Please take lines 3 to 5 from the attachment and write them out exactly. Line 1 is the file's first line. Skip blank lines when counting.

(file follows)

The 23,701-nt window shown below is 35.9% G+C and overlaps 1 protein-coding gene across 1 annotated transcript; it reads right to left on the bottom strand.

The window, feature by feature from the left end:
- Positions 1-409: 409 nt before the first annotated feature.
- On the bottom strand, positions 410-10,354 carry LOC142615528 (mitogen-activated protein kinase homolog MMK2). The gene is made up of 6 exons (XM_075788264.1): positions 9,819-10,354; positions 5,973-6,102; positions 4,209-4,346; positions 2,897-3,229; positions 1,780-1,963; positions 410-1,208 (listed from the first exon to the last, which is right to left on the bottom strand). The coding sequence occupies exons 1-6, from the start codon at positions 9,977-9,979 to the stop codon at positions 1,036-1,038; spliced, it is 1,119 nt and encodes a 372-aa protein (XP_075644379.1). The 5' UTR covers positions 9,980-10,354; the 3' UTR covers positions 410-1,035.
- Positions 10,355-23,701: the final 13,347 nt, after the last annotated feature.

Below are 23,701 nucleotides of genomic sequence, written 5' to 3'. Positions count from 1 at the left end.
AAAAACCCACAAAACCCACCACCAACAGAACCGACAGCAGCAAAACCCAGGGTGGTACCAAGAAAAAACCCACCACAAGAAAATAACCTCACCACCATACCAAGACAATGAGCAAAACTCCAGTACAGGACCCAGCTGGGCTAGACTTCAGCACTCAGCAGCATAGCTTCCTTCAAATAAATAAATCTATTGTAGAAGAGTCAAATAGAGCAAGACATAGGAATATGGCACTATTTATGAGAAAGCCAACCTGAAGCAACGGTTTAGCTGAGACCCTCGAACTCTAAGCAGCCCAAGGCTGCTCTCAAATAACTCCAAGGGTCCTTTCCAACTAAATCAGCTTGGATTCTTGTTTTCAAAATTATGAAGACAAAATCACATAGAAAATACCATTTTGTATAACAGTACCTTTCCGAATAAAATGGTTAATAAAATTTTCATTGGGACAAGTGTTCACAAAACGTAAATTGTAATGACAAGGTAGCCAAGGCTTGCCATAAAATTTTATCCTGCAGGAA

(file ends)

- Positions 1-409: 409 nt before the first annotated feature.
- On the bottom strand, positions 410-10,354 carry LOC142615528 (mitogen-activated protein kinase homolog MMK2). The gene is made up of 6 exons (XM_075788264.1): positions 9,819-10,354; positions 5,973-6,102; positions 4,209-4,346; positions 2,897-3,229; positions 1,780-1,963; positions 410-1,208 (listed from the first exon to the last, which is right to left on the bottom strand). The coding sequence occupies exons 1-6, from the start codon at positions 9,977-9,979 to the stop codon at positions 1,036-1,038; spliced, it is 1,119 nt and encodes a 372-aa protein (XP_075644379.1). The 5' UTR covers positions 9,980-10,354; the 3' UTR covers positions 410-1,035.
- Positions 10,355-23,701: the final 13,347 nt, after the last annotated feature.